I Chose Summer Jam over Block Party... And I Will Next Year, Too.

My colleagues and I recently discussed over beers that this weekend's dueling high-profile music festivals--Capitol Hill Block Party and KUBE 93's Summer Jam--rank on complete opposite ends of the irony spectrum. The Block Party, in all its indie/hipster glory, ranks on the high end. And Summer Jam... well, there is little irony in Pitbull and Akon playing White River Amphitheatre.

KUBE plays mainstream hip hop, which is essentially mainstream pop music with better beats. The station's annual music festival typically features a handful of talentless acts alongside one or two artists who are actually deserving of their fame and fortune. In other words, it's the ideal opportunity to get absolutely housed and rap along to songs about bitches and bling whilst casting sideways glances at the black person standing nearby and debating whether you're allowed to use the n-word since it's in the song.

I was a Summer Jam virgin until this year. I was unsure of what to expect but was deeply disturbed by a rumor that that White River would not be serving alcohol; a precautionary measure in response to the legal troubles that have gone down at Summer Jam in the past. Like hell I'm not going to drink at a five-hour plus music festival.

Five of us gathered fifths of vodka, gin, and rum, six packs of Coors and Bud Light, and water bottles filled with homemade margaritas to down in the parking lot. (All of us went to state universities, so this is a fairly normal amount of alcohol to be traveling with on any given weekend.)

Traffic to White River was surprisingly... non-existent. The only reason I can think of for this is that people roll into festivals at different times, depending on who they want to see perform. We missed New Boys and much to my chagrin, the adorable Asher Roth, because we were too busy sitting in a van drinking. It was pretty obvious what we were doing, but the parking attendants couldn't have given a shit less.

By the time we started walking towards the venue, I had stripped down to a bikini and was taking pulls from a flask in broad daylight thinking that I was inconspicuous. We offered beers to an ice cream truck driver who was making his way through the parking lot. He declined.

Getting in wasn't a problem. My friend's sister has massive boobs, so we were able to stuff quite a bit of alcohol into her bra. Regardless, we continued on to the beer garden where we purchased five Miller High Lifes for a whopping $45.

As we were leaving, a friendly guy approached us and struck up a conversation. He, too, was swigging out of a flask and smoking a cigarette. We exchanged numbers and I cheerfully told him we'd text him later when we returned to the beer garden, when he smiled and said, "Oh, I can't go in there. I just turned 16 last week."

Hold the fucking phone. "Um, did you say 16?" I stammered. He shrugged and said most of his friends were older than him. Maybe they were. But I sure as hell don't hang out with any 16-year-olds. Especially those that hit on me. I bolted from the scene, while my friend Googled the age of consent in Washington on his iPhone and informed me that it'd be wise for me to avoid fraternizing with anyone under the age of 18. As if I didn't know that already.

We decided not to converse with anyone from that point forward unless they were inside the beer garden.

Besides, we had traveled to White River for the sole purpose of seeing Ludacris. I've been a big fan since 2000's Back For The First Time. He's a talented MC and charismatic personality whose rhymes are arrogant and crass--but with a good dose of humor. The guy is also nice to his fans. Case point: He bought SW intern Malia Makowicki some sweet potato fries on her birthday.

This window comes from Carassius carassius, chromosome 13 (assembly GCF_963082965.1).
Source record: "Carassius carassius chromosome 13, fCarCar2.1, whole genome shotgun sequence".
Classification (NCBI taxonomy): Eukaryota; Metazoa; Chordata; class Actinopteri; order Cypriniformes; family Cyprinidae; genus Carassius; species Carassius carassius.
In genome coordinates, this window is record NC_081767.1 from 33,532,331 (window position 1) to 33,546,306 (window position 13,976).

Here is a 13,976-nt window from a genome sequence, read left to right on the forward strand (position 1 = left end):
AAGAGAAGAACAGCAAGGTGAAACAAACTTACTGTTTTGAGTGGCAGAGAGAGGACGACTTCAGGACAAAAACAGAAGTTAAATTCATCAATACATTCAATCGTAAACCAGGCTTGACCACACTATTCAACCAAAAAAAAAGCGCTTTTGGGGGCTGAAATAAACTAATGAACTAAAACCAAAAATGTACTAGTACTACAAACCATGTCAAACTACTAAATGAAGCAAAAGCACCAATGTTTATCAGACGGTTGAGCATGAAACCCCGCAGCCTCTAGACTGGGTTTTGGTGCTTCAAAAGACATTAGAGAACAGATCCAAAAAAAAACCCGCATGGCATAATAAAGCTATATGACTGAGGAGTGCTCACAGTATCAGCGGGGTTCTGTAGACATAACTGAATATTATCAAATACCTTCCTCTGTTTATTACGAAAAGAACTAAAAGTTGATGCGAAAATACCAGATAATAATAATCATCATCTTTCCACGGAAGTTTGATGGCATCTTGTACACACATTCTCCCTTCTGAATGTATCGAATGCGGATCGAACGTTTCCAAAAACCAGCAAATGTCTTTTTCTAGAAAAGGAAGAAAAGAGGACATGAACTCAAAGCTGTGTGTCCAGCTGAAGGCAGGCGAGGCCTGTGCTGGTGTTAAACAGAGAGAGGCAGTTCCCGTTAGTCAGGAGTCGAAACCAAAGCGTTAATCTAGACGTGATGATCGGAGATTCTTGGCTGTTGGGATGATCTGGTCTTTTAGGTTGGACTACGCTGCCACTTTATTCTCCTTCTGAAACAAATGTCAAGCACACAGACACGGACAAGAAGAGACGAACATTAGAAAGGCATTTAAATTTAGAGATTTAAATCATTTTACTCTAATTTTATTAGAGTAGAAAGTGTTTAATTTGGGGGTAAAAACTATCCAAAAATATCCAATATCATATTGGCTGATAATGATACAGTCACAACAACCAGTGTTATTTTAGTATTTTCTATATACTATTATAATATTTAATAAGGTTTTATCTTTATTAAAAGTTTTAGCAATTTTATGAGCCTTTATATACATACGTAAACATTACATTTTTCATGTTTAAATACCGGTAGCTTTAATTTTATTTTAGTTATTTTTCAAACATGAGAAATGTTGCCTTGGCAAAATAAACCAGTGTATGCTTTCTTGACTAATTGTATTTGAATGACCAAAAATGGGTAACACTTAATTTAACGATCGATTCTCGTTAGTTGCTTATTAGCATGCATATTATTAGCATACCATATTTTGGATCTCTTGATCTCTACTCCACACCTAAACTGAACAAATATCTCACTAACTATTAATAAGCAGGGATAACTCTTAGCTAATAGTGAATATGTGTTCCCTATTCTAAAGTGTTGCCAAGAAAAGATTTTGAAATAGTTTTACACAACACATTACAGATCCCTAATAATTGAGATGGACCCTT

I paid little attention to the acts that performed before Ludacris. The way in which performance times were divvied for the night didn't make much sense anyway. How the hell did the Dream get 20 minutes of stage time when Pitbull (gag) got double that? Whose idea was it to even include Sean Paul in the lineup? Hundreds of people on the lawn reiterated my thoughts as they smoked blunts, chugged out of flasks, and ate $9 pulled pork sandwiches. I took a nap in the grass during Flo Rida's entire set.

It started to rain by the time Ludacris hit the stage, so my friend and I abandoned our group to find our actual seats under the amphitheatre roof. The Atlanta-hailing rapper--who is pint-sized in real life--performed an hour-long set full of hit singles spawning his nine-year career as a mainstream artist including "Stand Up" and "Southern Hospitality." (Sadly, he left out "P-Poppin" off my favorite album: 2003's Chicken-n-Beer.) He did however, make time to pay homage to a Michael Jackson in the form of a remix of "Man in the Mirror."

He was entertaining as hell live, bounding about the stage with high energy and playfully interacting with the crowd. I would've liked to see him perform for more than the 50-60 minutes he did, but there's not time for that when a daylong festival is crammed with nine acts on one stage.

We left soon after his performance and once again, dealt with zero traffic getting out of White River and back to Seattle. It was the easiest trip to the venue I've ever dealt with. Hell, I was just there last weekend for No Doubt and I sat in three-hour traffic getting there.

So was it worth skipping the Block Party in favor of Summer Jam? Yes. I've already seen most of the bands that played the Block Party and can do so again this fall and winter in smaller venues. When Seattle gets its rare bout of sunshine, I want to engage in a full-blown drunken extravaganza, complete with corporate sponsors and big-name headliners. Apparently, in that sense, I'm much like a 16-year-old boy.

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